Finally, at a time when workers and their families are still struggling to get by, no one can risk missing a paycheck or losing a job due to an illness. Many workers do not have paid leave they can use to take time off work when they are sick, or when they need to stay home to take care of a sick child or elderly relative. Too many workers face this fear when they or someone in their family is sick or needs medical care. For the 40 million Americans who have no access to paid sick days, an everyday illness brings impossible choices between the jobs they need and the families they love. Workers who can’t afford to stay home are forced to put their families – and the public's health – at risk. I am pushing for the legislation to provide workers with up to 12 weeks of income when they take time for their own health conditions, including pregnancy and childbirth recovery.
More on Worker Rights and Labor
WASHINGTON, D.C. — Today, Rep. Judy Chu (CA-27), joined by Education and Labor Committee Chair Bobby Scott (VA-03), Rep. Raúl Grijalva (AZ-03), and Rep. Alma Adams (NC-12), sent a letter to the U.S. Department of Labor’s Occupational Safety and Health Administration (OSHA) urging them to adopt federal heat standards for workers. The Congressmembers submitted a letter to Labor Secretary Walsh outlining the dangers extreme heat poses to blue-collar workers in various industries.
WASHINGTON, DC — Today, at the start of National Farmworkers Week (March 25-31), Reps. Judy Chu (D-CA), Bobby Scott (D-VA), Raúl Grijalva (D-AZ), and Alma Adams (D-NC), introduced legislation to ensure the safety and health of workers who are exposed to dangerous heat conditions in the workplace. The bill, the Asunción Valdivia Heat Illness and Fatality Prevention Act, is named in honor of Asunción Valdivia who died in 2004 after picking grapes for ten hours straight in 105-degree temperatures. Mr.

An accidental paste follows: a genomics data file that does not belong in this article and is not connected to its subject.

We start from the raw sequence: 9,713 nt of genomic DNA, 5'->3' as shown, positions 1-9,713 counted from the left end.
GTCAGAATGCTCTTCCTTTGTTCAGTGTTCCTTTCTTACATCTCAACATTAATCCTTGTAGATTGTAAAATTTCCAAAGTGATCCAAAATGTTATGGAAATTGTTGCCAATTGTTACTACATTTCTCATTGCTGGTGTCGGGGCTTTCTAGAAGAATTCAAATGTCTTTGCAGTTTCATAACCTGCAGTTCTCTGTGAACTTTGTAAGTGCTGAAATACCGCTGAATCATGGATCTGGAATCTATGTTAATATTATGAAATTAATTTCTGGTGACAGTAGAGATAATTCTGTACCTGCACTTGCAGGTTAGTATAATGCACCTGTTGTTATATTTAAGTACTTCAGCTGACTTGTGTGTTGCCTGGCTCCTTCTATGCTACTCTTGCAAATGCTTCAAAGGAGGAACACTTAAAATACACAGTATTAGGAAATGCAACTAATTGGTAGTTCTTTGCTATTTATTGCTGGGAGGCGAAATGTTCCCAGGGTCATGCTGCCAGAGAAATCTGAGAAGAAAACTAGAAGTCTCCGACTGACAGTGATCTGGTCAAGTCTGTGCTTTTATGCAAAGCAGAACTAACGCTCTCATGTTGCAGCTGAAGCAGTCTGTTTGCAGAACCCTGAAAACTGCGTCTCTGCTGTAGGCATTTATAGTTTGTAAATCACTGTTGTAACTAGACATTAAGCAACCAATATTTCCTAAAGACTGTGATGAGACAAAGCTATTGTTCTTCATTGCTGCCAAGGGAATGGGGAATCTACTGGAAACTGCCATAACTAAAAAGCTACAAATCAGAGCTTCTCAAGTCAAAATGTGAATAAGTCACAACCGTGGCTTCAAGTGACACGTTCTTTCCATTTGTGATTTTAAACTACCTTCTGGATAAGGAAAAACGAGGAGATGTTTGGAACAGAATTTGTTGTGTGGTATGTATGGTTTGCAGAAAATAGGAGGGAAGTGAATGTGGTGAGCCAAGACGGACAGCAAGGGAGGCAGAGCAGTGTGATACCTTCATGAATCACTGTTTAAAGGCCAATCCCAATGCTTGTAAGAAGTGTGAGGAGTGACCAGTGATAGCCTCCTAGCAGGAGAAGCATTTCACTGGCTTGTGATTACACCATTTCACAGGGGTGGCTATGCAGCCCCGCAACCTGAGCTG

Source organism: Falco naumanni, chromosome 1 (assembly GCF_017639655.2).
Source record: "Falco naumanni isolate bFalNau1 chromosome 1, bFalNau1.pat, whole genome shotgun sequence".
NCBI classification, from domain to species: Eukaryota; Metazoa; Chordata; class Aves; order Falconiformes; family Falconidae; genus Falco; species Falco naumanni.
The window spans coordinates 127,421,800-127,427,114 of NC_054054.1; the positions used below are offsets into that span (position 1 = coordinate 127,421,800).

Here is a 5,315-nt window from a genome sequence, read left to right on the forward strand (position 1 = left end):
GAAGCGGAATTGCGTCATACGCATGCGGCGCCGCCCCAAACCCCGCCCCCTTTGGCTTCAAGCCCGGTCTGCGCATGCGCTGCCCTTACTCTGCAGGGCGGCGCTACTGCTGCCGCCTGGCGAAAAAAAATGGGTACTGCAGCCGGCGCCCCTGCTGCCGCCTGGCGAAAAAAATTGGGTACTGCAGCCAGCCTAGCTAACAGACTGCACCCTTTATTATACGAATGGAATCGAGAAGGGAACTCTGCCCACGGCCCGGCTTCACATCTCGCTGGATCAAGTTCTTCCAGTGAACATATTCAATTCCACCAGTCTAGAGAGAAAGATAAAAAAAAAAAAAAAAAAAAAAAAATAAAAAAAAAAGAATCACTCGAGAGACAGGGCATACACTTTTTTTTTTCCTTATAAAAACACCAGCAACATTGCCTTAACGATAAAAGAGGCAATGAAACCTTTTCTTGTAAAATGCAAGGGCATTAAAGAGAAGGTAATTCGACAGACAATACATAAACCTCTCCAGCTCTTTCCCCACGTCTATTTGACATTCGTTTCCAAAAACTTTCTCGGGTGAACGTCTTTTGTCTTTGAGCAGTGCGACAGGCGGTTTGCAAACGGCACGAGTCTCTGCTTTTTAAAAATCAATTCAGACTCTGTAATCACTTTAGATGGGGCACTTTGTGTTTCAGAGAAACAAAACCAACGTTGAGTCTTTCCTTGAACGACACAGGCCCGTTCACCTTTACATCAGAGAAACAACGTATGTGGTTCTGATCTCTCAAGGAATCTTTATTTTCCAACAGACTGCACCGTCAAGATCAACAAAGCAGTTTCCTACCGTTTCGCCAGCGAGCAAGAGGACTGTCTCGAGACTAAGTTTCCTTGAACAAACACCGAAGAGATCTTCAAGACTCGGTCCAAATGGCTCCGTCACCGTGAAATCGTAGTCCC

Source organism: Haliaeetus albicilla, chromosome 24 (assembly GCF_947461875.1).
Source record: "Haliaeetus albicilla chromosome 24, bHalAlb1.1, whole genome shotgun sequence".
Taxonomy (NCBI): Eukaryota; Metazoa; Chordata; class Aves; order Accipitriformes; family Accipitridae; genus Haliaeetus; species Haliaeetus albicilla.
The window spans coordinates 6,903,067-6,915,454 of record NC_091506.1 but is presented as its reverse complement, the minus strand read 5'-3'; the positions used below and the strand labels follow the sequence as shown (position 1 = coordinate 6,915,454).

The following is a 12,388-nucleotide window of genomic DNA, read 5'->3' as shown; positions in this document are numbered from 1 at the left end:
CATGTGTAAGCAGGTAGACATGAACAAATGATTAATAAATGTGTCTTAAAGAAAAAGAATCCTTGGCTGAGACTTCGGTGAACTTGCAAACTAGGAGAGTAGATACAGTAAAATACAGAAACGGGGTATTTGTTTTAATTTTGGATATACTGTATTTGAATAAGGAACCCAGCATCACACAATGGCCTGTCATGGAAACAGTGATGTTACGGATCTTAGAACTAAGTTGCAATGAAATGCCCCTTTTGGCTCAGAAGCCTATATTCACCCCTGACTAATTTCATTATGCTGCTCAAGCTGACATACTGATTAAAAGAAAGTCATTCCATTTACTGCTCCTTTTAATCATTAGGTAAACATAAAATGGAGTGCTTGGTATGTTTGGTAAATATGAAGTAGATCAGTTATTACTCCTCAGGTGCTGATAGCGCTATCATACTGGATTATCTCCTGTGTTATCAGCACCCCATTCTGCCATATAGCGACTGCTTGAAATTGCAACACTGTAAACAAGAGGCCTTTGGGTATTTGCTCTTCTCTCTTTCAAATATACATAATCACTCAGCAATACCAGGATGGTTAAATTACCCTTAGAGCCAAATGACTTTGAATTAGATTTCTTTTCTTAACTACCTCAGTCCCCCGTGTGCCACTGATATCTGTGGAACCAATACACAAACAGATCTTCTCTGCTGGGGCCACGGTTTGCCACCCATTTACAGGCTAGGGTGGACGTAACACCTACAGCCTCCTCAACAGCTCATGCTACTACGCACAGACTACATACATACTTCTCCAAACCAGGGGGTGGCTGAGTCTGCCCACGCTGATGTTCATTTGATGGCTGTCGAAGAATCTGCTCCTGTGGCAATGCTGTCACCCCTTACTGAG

WASHINGTON, DC - Today, the House of Representatives passed the American Rescue Plan, a $1.9 trillion economic recovery package to support families, workers, businesses, and health care providers through the Coronavirus crisis. Rep. Judy Chu (CA-27), who helped craft this bill as a member of the House Small Business, Ways and Means, and Budget Committees, issued the following statement:
WASHINGTON, DC – Today, the House of Representatives passed HR. 133, an omnibus bill to fund the government through fiscal year 2021 and provide additional COVID-19 relief to the country. Rep. Judy Chu (CA-27) voted for the bill and issued the following statement:
WASHINGTON, DC — On Tuesday, 105 House Democrats, led by House Small Business Subcommittee on Oversight Chair Rep. Judy Chu (CA-27), Rep. Alan Lowenthal (CA-47) and Rep. Sylvia Garcia (TX-29), sent a letter to House Democratic and Republican leadership urging that labor unions be made eligible to access to recovery funds made possible under the CARES Act, including the Paycheck Protection Program.
Washington, DC — Today, the House of Representatives voted on two packages of spending bills to keep the government open through fiscal year 2020 at levels higher than current funding and higher than the President’s budget request. The first package, under H.R.
Washington, DC — The House of Representatives today passed H.R. 5038, the Farm Workforce Modernization Act of 2019. The bill will provide legal status and a pathway to citizenship for qualified agricultural workers. It also improves the availability of farmworker housing ensures health and safety protections for workers, including heat stress protection. Rep. Judy Chu (CA-27) issued the following statement:
WASHINGTON, D.C. – Congresswoman Judy Chu (CA-27) and U.S. Senator Bob Menendez (D-N.J.) led the introduction of the Protecting Our Workers from Exploitation and Retaliation (POWER) Act.
Washington, DC — Rep. Judy Chu (CA-27) is the 9th most active member of the 116th Congress, according to a new report by Quorum Analytics, which studied legislative activity from the beginning of the session – January 1, 2019 – to the start of the August Recess – July 31, 2019. Rep. Chu issued the following statement:
Washington, DC — Rep. Judy Chu (CA-27) released the following statement on President Trump’s nomination of Judge Brett Kavanaugh to replace Justice Anthony Kennedy on the Supreme Court: